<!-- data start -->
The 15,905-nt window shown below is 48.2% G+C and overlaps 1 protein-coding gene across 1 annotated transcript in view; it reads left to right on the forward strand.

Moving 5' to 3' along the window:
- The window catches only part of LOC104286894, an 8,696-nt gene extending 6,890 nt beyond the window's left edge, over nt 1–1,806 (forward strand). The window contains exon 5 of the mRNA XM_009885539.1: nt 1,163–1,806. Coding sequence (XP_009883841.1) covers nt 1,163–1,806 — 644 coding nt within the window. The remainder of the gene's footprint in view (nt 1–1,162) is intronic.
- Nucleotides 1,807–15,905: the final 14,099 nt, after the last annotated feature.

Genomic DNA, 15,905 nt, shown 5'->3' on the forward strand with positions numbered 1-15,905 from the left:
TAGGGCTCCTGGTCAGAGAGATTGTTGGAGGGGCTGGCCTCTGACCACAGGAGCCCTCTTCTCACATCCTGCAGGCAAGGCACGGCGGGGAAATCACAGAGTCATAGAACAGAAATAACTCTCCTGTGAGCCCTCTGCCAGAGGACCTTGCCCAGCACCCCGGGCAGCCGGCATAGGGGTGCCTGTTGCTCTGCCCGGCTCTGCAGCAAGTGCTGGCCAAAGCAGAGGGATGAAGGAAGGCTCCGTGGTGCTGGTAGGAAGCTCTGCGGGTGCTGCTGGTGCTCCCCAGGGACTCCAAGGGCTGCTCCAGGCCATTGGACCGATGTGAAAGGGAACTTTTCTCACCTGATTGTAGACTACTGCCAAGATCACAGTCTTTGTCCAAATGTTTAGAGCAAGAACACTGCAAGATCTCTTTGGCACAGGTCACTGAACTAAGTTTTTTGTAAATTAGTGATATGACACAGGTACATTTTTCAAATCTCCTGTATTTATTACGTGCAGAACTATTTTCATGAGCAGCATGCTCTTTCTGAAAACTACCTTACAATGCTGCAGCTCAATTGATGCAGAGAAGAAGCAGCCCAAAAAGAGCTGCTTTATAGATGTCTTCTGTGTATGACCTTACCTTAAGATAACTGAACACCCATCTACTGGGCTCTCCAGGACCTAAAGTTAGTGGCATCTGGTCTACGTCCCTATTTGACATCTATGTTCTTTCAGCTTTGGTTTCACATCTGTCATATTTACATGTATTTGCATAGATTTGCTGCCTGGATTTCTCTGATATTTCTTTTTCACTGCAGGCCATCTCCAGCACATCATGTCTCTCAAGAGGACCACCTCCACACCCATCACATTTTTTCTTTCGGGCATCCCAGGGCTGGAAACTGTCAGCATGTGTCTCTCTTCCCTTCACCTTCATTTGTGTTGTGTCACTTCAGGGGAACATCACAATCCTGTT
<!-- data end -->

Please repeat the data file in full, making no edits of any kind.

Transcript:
The 15,905-nt window shown below is 48.2% G+C and overlaps 1 protein-coding gene across 1 annotated transcript in view; it reads left to right on the forward strand.

Moving 5' to 3' along the window:
- The window catches only part of LOC104286894, an 8,696-nt gene extending 6,890 nt beyond the window's left edge, over nt 1–1,806 (forward strand). The window contains exon 5 of the mRNA XM_009885539.1: nt 1,163–1,806. Coding sequence (XP_009883841.1) covers nt 1,163–1,806 — 644 coding nt within the window. The remainder of the gene's footprint in view (nt 1–1,162) is intronic.
- Nucleotides 1,807–15,905: the final 14,099 nt, after the last annotated feature.

Genomic DNA, 15,905 nt, shown 5'->3' on the forward strand with positions numbered 1-15,905 from the left:
TAGGGCTCCTGGTCAGAGAGATTGTTGGAGGGGCTGGCCTCTGACCACAGGAGCCCTCTTCTCACATCCTGCAGGCAAGGCACGGCGGGGAAATCACAGAGTCATAGAACAGAAATAACTCTCCTGTGAGCCCTCTGCCAGAGGACCTTGCCCAGCACCCCGGGCAGCCGGCATAGGGGTGCCTGTTGCTCTGCCCGGCTCTGCAGCAAGTGCTGGCCAAAGCAGAGGGATGAAGGAAGGCTCCGTGGTGCTGGTAGGAAGCTCTGCGGGTGCTGCTGGTGCTCCCCAGGGACTCCAAGGGCTGCTCCAGGCCATTGGACCGATGTGAAAGGGAACTTTTCTCACCTGATTGTAGACTACTGCCAAGATCACAGTCTTTGTCCAAATGTTTAGAGCAAGAACACTGCAAGATCTCTTTGGCACAGGTCACTGAACTAAGTTTTTTGTAAATTAGTGATATGACACAGGTACATTTTTCAAATCTCCTGTATTTATTACGTGCAGAACTATTTTCATGAGCAGCATGCTCTTTCTGAAAACTACCTTACAATGCTGCAGCTCAATTGATGCAGAGAAGAAGCAGCCCAAAAAGAGCTGCTTTATAGATGTCTTCTGTGTATGACCTTACCTTAAGATAACTGAACACCCATCTACTGGGCTCTCCAGGACCTAAAGTTAGTGGCATCTGGTCTACGTCCCTATTTGACATCTATGTTCTTTCAGCTTTGGTTTCACATCTGTCATATTTACATGTATTTGCATAGATTTGCTGCCTGGATTTCTCTGATATTTCTTTTTCACTGCAGGCCATCTCCAGCACATCATGTCTCTCAAGAGGACCACCTCCACACCCATCACATTTTTTCTTTCGGGCATCCCAGGGCTGGAAACTGTCAGCATGTGTCTCTCTTCCCTTCACCTTCATTTGTGTTGTGTCACTTCAGGGGAACATCACAATCCTGTT